A baby’s baptism (or christening) in Romania is really big thing. One of those really important events in a family’s life, which can be compared in terms of importance to the wedding.
This means that the baby’s baptism can turn into a humongous party with hundreds of guests, a party that lasts all night long and is made to impress.
Usually, parents spend on organizing this party almost just as much as they spend for their wedding. So it’s a pretty huge thing here!
Despite some outdated practices (some priests completely submerge the babies under water, three times in a row!), a Christening party is usually really fun.
And that is what we’re going to talk about today: everything you need to know about the Romanian orthodox baptism – traditions, gifts you should bring and what to expect from this huge celebration.
Personal experience with baptism in Romania
I have first hand experience with everything involving a child’s baptism in Romania, since we had to baptize our son back in 2014.
Not a lot has changed since, so my experience and this updated article will tell you everything you need to know about it.
First of all, it’s the parents (mostly) and the baby’s godparents that have to do a lot of preparing before the big day. Friends and most of the family just come to enjoy the party.
You have to book your date with the Church and make sure that you bring them all the things they need (candles, clothes for the baby and different other things – the priests will tell you all), but also make arrangements at the restaurant for the party that follows (menu, decorations, music and other things).
It was pretty stressful, I have to say, especially because we’re not very familiar with all the traditions (and everybody seems to think that you “must” this or that, many being just outdated Romanian superstitions) but in the end, all went well and we had a memorable, fun day.
Since an image is better than 1,000 words, I am here to share a few with you outlining the most important steps during the baby’s Christening in Romania (all the photos below are from our son’s baptism day).
Romanian baptism – church traditions
For most of the ceremony that takes place at the Church (this is how you start the day), the Godparents hold the baby.
In the church, all the things on the table you can see in the photos below are used during the christening: there’s a bottle of chrism – a bit of which goes on the baby’s head.
There is some holy oil that they put in the water used for the Christening, the small scissors are used to cut a bit of hair (which the parents will hold onto forever) and the golden crosses and Bible are there to be kissed by the Godfathers at different moments during the ceremony – so you’d better hope nobody has the cold (or worse!)
You can also notice in the background the special candle – it has to be held by the Godfather and generally it is decorated specifically for moment – we went for a cutesy little flower teddy bear that we liked so much!
After the priests read their part from the Bible, the baby is placed into the holy water and the baptism is complete.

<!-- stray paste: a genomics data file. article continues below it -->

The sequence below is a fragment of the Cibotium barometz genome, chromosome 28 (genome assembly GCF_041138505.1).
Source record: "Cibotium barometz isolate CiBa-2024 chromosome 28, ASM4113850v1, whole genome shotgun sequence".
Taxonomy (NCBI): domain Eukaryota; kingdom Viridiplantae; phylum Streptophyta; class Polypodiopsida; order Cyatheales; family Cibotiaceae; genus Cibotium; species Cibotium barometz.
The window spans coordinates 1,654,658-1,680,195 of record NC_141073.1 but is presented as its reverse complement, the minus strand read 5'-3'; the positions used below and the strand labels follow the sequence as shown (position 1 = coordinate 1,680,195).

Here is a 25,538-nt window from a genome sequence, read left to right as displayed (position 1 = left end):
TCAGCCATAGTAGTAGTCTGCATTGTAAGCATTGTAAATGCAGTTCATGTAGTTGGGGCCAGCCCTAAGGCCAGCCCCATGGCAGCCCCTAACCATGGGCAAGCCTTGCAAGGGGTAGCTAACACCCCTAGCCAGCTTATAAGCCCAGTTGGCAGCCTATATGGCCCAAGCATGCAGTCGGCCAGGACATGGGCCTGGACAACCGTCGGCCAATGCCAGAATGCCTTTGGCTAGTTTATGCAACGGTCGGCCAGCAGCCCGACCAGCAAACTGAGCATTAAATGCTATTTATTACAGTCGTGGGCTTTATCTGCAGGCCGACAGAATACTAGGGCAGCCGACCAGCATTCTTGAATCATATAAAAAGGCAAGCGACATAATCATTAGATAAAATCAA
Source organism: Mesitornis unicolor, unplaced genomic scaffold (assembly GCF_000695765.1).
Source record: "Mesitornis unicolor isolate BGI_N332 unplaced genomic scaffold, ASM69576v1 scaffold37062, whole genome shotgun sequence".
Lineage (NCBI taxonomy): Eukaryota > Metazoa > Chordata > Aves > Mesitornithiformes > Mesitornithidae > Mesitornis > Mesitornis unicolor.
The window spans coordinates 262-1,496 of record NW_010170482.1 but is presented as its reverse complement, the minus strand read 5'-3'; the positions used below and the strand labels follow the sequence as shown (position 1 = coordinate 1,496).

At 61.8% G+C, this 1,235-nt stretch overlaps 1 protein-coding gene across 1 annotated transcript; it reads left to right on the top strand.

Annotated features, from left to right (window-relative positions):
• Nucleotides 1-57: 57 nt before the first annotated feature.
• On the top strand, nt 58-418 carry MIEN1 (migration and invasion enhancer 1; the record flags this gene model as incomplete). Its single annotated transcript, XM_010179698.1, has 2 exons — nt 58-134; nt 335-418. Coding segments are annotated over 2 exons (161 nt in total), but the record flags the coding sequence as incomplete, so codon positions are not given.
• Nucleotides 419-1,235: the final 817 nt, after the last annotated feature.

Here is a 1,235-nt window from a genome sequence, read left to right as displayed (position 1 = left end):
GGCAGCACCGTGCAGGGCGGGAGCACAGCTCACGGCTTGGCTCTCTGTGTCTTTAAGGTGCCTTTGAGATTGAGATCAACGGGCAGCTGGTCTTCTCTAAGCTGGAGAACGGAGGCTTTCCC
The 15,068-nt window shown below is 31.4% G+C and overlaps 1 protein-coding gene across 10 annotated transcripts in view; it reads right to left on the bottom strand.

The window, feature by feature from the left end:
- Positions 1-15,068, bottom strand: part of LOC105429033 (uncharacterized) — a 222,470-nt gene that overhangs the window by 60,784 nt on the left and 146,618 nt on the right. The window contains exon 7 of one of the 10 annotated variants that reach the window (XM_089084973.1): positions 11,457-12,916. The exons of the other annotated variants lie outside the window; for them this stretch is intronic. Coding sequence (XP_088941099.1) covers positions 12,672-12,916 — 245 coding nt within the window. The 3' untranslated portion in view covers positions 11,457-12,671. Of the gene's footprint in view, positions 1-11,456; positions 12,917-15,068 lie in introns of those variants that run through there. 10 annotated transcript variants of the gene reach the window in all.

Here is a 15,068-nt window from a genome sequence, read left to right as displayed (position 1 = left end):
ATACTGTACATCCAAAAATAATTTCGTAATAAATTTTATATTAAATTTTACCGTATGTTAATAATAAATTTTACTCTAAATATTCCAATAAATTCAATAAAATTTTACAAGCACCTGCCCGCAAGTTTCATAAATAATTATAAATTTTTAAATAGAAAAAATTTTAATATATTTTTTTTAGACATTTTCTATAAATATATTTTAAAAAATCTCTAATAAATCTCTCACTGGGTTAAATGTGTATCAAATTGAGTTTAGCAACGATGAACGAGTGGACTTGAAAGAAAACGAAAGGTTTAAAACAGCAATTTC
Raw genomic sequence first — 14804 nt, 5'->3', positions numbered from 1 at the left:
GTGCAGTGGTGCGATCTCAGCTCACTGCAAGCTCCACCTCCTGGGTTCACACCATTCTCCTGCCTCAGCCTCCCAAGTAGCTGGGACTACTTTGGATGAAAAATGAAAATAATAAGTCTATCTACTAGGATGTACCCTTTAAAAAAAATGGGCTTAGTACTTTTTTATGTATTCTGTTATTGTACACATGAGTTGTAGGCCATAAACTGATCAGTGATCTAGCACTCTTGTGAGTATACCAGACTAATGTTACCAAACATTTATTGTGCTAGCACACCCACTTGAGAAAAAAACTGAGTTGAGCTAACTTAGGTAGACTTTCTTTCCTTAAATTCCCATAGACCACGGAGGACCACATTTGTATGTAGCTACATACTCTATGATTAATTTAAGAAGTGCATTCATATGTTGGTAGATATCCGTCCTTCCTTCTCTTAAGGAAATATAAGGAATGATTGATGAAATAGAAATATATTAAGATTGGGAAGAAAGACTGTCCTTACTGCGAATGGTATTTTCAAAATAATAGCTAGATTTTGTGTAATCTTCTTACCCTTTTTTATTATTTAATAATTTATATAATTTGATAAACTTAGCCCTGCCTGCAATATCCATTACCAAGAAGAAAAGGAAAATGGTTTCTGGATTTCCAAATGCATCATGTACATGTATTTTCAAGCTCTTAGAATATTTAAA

Normally, the baby is supposed to be completely sank in the water – three times in a row, too – while the priest holds their nose so that they don’t breathe in the water.
This is pretty barbaric and shocking for the babies and as a result, more and more priests just put some water on the baby’s head, symbolically.
Parents can also ask the priest(s) not to submerge the baby, but in the end, it’s their decision.
After the “bath” the baby is changed into a new set of clothes (the tradition has it that these have to be bought by the Godparents) and he’s allowed to play with anything, as long as he remains happy and stops crying:
The Christening / Baptism Party
After the Christening ceremony is over, everybody heads to the restaurant for the party – usually straight from the Church, but there might be a delay in some cases if the procession is too early.
In many cases, the party will actually start later in the evening and last all night. We started early in the afternoon and the entire party ended before midnight.
So it’s not set in stone when the actual party is going to start – the parents are the ones who decide. But usually, it’s considered more important for friends and family to be at the party itself than the church ceremony.
(This is basically because a gift is expected from guests, and the gift is offered at the restaurant, toward the end of the party).
At the restaurant, you are expected to have themed decorations and basically everything you’d get from a wedding. We even got some cutesy personalized paper napkins:
Just as it happens with the weddings, the party is started by the first dance where the parents and the baby have the scene.
However, since you can’t really do much choreography with an infant (there are people who baptize their babies when they’re 2 months old), the three will only dance alone for several seconds before being joined by the others and the party officially begins.
Later on, usually at midnight (but we opted for a day party, so they came at 7 PM, ha!) there is a special moment when fairies visit the baby to wish him well for a great destiny.
In Romanian, these fairies are called “Ursitoare” and the word basically means “the girls who decide fate”.
And after three or four courses, plus cake, plus a lot of alcohol, the day is over. Not before you party like the rock star you are!
We went for a more modern approach to the whole thing and got a DJ for the music, but it’s still very common to bring a traditional Romanian band or singer who will perform traditional Romanian music (duuuh!) while the guests dance the “hora” – a traditional dance with complicated steps and many variations, something that I never managed to master.